The Borgias Exclusive: David Oakes on Juan Borgia's Rise and Fall

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"The last thing I did on The Borgias, was literally throw myself off a bridge," David Oakes reminisced on Monday afternoon.  One of the stars of the Showtime series, Oakes' run as troublesome brother Juan Borgia was fantastic, but it sadly came to an end with the character's inevitable death on Sunday's penultimate episode of the year.

It was a moment that Oakes knew was coming. "I always knew I was going to die in season two," he said. "That was never in doubt, but I didn't know when I was going to die." After Juan's failure at Forli, and his subsequent syphilis, gangrenous leg, and opium addiction, everyone saw this character's end in sight.  As Oakes says, "There really wasn't much keeping him alive."

Juan Borgia's Final Moments

That is truly sad, because Juan Borgia was an extremely compelling character over the past two years.  Oakes was brilliant at playing both the on-top-of-the-world leader of the Papal armies, and also the down-on-his-luck coward.

"I enjoyed the contrast," Oakes told me. "You got this wonderful meeting between what [creator] Neil Jordan wanted initially for Juan to be, and what they ended up with having cast me in the role.  I was always trying to show Neil that behind the arrogance and uselessness, there sort of was this true human being that desired to impress people. Towards the end you ended up with this great, great clash of the two."

As good as Oakes has been, the series excelled exponentially when he and Francois Arnaud were on screen together.  When I asked Oakes if being killed by Arnaud's Cesare - and the constant confrontation between the two brothers - caused him any grief, Oakes responded by saying, "He always had the writing on his side.

"He always got to be noble and cool," Oakes continued. "He got all the ladies, while I was written as a dweeb, and a coward. I had to run away all the time. I mean, who runs away from two wars? What a coward."

Juan may have been a coward, but his cowardice will be missed by many viewers of The Borgias.  Although he won't be in this Sunday's season finale, Oakes assured me that "They wouldn't have killed Juan off in episode nine if there wasn't something big in episode ten.  The climax is great, it wraps up a bit more, and it leaves the next season very open."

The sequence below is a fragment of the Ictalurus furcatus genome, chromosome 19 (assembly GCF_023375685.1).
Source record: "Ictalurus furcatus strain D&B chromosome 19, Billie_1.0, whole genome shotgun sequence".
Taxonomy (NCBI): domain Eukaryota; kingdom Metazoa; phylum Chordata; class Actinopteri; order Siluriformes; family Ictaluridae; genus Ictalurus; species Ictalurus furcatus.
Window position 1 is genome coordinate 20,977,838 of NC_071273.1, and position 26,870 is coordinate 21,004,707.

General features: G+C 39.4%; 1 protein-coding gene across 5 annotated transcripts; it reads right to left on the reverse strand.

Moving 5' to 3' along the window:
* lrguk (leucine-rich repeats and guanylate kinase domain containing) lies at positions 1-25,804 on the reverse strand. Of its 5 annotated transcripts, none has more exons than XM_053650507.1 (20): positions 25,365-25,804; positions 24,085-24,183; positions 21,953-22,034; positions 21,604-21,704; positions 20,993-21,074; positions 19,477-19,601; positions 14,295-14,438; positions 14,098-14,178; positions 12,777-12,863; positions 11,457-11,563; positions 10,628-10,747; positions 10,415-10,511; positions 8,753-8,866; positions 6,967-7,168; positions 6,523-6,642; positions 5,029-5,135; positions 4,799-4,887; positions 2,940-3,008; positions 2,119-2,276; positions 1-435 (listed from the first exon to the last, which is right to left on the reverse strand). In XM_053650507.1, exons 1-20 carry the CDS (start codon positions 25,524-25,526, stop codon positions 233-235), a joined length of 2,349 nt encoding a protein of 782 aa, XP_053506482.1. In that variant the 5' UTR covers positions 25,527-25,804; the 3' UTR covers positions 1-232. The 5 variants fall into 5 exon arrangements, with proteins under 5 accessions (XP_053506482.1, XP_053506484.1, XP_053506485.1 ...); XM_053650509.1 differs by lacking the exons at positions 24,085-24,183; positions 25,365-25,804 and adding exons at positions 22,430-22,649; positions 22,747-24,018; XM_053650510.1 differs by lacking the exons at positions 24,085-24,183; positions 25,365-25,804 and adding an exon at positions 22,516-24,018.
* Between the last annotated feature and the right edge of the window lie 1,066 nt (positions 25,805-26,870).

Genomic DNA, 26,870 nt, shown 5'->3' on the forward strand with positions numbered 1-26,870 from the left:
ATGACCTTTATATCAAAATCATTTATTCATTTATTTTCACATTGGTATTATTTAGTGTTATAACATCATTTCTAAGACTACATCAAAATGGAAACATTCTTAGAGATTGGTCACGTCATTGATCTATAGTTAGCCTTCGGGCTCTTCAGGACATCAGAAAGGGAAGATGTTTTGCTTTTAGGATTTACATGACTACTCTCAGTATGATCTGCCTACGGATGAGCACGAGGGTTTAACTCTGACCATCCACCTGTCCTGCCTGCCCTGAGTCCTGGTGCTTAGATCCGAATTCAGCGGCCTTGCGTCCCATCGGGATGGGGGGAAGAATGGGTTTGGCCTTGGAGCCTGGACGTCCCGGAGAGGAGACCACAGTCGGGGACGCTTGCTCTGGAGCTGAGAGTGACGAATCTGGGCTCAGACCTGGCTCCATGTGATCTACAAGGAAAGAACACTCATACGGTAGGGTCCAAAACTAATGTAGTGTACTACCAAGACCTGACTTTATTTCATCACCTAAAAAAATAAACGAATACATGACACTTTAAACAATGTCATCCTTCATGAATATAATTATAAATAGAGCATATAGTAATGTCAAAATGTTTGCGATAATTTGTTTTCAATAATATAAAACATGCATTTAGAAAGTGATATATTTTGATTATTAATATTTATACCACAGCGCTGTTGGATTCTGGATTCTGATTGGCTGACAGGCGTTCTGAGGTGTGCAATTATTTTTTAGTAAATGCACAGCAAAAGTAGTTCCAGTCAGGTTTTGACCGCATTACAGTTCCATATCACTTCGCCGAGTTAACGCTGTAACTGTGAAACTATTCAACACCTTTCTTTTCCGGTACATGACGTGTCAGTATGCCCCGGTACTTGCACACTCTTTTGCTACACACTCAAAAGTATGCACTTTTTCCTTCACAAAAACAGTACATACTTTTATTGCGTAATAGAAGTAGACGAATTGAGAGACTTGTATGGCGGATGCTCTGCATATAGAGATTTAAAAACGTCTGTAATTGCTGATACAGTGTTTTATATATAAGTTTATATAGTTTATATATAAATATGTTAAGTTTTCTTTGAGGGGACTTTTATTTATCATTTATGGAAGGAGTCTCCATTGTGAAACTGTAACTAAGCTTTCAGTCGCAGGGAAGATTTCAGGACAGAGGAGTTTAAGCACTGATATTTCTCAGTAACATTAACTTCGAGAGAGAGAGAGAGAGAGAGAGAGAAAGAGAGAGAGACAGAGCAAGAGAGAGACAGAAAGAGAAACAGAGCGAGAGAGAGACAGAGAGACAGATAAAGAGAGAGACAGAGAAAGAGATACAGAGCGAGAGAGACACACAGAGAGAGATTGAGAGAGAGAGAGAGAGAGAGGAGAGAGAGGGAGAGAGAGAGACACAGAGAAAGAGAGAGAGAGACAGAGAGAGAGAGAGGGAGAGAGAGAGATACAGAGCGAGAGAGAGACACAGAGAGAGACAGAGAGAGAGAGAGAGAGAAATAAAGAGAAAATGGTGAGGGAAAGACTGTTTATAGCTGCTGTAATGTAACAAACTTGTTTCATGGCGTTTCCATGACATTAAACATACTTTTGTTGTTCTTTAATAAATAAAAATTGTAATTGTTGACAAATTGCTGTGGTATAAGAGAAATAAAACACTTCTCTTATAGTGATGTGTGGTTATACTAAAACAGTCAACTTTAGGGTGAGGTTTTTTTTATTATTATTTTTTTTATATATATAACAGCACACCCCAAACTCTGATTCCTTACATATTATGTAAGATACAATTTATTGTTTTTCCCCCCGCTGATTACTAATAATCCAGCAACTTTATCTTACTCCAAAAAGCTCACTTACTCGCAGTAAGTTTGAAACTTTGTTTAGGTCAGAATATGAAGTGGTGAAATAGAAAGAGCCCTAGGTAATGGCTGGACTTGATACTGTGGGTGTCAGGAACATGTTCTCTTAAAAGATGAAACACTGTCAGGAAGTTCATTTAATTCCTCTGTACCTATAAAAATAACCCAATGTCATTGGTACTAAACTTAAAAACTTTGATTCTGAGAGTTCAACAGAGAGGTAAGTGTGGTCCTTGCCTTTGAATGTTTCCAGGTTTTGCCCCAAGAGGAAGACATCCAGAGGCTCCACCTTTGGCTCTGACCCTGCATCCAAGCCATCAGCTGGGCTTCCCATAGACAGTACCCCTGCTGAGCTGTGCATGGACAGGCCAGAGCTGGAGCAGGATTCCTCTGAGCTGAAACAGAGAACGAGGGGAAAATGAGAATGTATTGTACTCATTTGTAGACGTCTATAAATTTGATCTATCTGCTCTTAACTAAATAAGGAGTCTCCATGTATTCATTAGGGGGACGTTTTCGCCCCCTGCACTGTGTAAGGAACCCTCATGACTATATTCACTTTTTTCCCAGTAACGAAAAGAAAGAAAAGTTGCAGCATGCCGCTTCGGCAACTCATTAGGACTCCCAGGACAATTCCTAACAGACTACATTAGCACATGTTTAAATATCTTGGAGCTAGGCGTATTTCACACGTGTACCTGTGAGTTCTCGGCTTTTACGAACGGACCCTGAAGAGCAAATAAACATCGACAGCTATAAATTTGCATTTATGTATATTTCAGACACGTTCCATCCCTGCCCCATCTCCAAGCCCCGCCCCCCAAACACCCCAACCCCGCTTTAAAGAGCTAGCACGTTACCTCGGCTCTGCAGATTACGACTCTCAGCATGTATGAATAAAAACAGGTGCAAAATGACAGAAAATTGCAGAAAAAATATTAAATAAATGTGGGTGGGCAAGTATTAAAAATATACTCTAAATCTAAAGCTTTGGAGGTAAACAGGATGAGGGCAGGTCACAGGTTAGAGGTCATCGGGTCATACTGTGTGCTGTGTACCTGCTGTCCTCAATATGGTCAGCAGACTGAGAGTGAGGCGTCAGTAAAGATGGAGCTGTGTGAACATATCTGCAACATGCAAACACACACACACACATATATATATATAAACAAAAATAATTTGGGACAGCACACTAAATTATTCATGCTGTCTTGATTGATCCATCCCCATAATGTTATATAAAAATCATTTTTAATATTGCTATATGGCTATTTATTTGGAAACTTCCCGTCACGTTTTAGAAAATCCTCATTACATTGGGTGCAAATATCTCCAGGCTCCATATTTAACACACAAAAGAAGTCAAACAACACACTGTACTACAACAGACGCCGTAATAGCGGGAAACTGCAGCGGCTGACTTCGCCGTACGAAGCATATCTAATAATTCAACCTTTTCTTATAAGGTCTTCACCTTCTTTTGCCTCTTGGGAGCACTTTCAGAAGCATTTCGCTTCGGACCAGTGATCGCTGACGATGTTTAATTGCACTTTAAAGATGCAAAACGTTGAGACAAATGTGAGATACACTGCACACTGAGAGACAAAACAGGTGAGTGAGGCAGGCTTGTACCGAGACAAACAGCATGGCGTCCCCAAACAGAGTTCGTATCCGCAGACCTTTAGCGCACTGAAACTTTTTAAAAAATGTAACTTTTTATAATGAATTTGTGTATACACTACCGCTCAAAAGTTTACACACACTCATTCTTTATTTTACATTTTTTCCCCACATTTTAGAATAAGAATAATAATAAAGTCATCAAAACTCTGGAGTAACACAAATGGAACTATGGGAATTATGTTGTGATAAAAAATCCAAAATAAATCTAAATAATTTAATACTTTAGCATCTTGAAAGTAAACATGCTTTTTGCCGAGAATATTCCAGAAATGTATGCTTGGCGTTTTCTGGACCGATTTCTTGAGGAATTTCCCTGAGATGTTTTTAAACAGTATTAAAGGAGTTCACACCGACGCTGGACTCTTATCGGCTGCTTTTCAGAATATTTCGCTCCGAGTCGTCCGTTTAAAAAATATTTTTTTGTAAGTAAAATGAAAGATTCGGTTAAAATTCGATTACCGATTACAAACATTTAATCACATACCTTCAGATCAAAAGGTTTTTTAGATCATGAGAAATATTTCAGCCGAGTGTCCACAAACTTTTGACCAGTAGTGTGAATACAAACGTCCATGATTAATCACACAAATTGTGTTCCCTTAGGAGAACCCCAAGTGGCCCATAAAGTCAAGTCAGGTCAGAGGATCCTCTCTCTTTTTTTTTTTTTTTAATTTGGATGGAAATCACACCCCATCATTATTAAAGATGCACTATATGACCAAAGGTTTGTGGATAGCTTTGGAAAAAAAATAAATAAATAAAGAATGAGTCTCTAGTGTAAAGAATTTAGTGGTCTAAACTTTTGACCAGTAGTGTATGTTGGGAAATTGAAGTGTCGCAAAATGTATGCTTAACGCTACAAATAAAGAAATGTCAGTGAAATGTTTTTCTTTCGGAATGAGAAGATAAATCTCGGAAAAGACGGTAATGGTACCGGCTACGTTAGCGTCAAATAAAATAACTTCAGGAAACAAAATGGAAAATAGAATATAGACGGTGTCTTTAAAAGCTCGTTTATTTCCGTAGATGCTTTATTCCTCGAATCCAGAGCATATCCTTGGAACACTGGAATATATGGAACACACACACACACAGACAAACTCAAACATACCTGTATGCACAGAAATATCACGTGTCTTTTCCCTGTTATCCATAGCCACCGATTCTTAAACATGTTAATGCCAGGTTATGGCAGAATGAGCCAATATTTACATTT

What will that third season be like without David Oakes as Juan Borgia? I don't think its a coincidence that his increased role has coincided perfectly with the high level of quality in season two, but the series certainly has room to grow.

Oakes went on to make a very interesting point about next year's run.  "Not only is Juan gone, but pretty much every single antagonist has been killed off."  There are very few left, and without Juan in the picture, the internal Borgia struggle should subside as well.  As Oakes stated, "He stopped the family being perfect.  With the lack of Juan, it's going to be a very different show."

Now that his time on The Borgias is over, David Oakes isn't quite sure what he'll be doing next.  Many are telling him to do Game of Thrones to continue his superior swordsmanship, but he told me that for the time being "It's going to be nice to not be perceived as the coward opium addict."

Catch the season finale of The Borgias Sunday night at 10:00 p.m. on Showtime.  Be sure to return to TV Fanatic later in the week for a preview of what's to come in my exclusive interview with Francois Arnaud.

Dan Forcella is a TV Fanatic Staff Writer. Follow him on Twitter.

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As unsavory as the character of Juan was, you have to admit that David Oakes did a bang-up job portraying such an repellent individual in a way that was complex and, in a way, sympathetic. For the sake of his career, I hope he doesn't get stuck being type-cast (he played a similar role in Pillars of the Earth), but I am very impressed with him as an actor and with his fearlessness in exploring the ugly underbelly of the human condition, and making us (or at least me) see the humanity, despite the monstrousness.

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